“We are addicted to the idea that the world can be predicted and controlled—that our stoplights are the only way to keep things in check. But when you view the world that way, today’s uncertainty and volatility become triggers for retreating to what has worked in the past. We just need to hire more capable leaders. We just need to squeeze out a little more efficiency and growth. We just need to reorganize... But we know better. The real barrier to progress in the twenty-first century is us.”

Aaron also runs a fab podcast along with Sam Spurlin—At Work with The Ready. Again, there’s a theme that runs throughout all of these recommendations: the future is not certain, and leaders cannot simply look back to what has worked in the recent-past. We need to be braver—or even: wiser.

13 // “The Wisdom of Insecurity” by Alan Watts

When presented with volatility, uncertainty, complexity, ambiguity and doubt—it’s natural to wish for stability, certainty, simplicity, clarity and conviction. But, wish as we may, leaders must meet reality as it is. There’s no pretending otherwise.

Of course, you might need to steward the narrative enough to create some lily pads of certainty—whilst knowing that these cannot be relied upon. Does this paradox vex you? Does it test your negative capability? Good. Paradox is both natural and the domain of leadership.

“We look for this security by fortifying and enclosing ourselves in innumerable ways. We want the protection of being ‘exclusive’ and ‘special,’ seeking to belong to the safest church, the best nation, the highest class, the right set, and the ‘nice’ people. These defences lead to divisions between us, and so to more insecurity demanding more defences. Of course it is all done in the sincere belief that we are trying to do the right things and live in the best way; but this, too, is a contradiction.”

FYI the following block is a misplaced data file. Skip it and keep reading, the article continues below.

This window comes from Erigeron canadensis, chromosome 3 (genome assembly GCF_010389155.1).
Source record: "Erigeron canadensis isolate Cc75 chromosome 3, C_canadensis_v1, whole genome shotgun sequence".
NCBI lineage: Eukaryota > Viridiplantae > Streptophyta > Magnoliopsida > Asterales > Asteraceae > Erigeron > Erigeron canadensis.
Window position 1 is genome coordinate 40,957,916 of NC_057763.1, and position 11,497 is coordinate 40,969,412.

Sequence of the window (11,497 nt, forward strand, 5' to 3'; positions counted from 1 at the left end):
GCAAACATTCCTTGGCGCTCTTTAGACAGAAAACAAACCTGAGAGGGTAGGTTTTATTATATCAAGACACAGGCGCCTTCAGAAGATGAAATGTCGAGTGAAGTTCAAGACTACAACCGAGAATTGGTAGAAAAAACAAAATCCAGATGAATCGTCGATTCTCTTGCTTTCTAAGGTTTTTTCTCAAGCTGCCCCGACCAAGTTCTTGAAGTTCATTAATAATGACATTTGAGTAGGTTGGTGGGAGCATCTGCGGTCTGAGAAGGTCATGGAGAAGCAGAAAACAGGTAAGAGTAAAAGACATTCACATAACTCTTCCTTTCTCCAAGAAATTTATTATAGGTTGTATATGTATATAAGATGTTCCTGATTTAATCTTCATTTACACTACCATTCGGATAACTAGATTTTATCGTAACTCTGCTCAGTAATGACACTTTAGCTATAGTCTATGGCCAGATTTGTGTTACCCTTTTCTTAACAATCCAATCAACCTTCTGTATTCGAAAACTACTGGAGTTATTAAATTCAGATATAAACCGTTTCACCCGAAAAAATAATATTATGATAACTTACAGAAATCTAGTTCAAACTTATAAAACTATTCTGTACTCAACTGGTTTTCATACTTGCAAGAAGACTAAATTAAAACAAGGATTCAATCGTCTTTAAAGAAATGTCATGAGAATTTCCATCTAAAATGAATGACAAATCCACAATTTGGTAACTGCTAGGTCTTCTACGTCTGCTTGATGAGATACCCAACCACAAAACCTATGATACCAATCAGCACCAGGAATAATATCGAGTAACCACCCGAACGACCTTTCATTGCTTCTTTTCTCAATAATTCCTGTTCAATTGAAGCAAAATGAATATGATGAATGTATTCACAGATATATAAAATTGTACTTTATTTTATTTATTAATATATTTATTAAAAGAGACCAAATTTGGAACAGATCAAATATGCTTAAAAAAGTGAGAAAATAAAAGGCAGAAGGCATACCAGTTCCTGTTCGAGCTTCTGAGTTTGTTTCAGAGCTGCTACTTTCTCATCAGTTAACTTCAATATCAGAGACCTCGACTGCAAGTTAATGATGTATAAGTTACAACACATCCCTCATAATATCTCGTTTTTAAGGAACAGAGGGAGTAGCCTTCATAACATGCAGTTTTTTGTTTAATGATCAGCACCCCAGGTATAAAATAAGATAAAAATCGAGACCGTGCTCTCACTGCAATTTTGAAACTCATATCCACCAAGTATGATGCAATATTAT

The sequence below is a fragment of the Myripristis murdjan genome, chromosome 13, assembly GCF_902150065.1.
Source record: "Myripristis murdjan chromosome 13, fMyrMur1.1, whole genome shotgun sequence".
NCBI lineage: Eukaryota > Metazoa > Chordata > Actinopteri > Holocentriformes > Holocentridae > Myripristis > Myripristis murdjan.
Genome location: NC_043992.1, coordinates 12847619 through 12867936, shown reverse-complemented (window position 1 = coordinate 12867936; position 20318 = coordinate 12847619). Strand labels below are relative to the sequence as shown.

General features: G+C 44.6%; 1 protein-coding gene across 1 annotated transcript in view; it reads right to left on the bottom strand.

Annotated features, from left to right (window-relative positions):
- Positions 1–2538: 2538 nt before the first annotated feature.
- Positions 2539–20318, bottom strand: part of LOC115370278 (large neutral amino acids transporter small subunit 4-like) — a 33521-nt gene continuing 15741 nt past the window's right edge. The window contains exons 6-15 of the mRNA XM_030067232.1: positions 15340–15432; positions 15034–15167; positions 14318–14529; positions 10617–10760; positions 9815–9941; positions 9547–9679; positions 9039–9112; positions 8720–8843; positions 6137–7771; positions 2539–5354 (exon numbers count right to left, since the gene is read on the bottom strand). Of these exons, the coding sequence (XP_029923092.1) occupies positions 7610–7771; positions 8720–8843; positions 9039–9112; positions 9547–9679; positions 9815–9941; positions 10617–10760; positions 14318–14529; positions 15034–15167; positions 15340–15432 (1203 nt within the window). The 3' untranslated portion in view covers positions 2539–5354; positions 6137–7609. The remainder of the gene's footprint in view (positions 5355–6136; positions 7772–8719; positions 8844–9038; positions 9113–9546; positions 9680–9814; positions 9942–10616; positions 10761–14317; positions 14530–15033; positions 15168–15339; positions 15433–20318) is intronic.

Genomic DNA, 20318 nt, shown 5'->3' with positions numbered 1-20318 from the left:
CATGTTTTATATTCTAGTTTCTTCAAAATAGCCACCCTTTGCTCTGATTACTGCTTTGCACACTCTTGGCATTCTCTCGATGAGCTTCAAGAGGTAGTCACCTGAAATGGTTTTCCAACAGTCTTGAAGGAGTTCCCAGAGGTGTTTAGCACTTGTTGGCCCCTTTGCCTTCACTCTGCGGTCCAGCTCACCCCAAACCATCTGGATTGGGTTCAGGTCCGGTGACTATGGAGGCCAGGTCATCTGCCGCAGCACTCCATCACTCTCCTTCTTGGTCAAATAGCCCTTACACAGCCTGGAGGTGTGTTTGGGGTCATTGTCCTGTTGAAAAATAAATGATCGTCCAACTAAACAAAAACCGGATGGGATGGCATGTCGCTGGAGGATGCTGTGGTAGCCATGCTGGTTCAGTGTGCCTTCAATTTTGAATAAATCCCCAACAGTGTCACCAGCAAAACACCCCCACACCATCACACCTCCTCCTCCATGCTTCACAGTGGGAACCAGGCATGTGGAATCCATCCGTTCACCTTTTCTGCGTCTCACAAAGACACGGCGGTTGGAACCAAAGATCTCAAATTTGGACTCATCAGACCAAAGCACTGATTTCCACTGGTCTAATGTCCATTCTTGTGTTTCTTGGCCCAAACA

Or, as Oliver Burkeman writes in The Antidote: happiness for people who can't stand positive thinking (another brilliant book, along with Four thousand weeks: time management for mortals): “We build castle walls to keep out the enemy, but it is the building of the walls that causes the enemy to spring into existence in the first place.”

I recommend leaders read The Wisdom of Insecurity if only that it may encourage them to soften their death-grip on stability, certainty, simplicity, and clarity. The drive to impose such things only exacerbates the need for them.

“To put it still more plainly, the desire for security and the feeling of insecurity are the same thing. To hold your breath is to lose your breath.”

The better you are able to embrace the wisdom of insecurity, the more effective you will be in navigating it.

14 // “Ribbonfarm” by Venkatesh Rao

This is a long-running blog (and newsletter) from one of the most refreshing thinkers on the planet. Not everyone can keep apace with with Venkatesh’s writing. But if you dive in it is worth the investment.

A classic from about seven years ago is this piece on why CEOs don’t steer.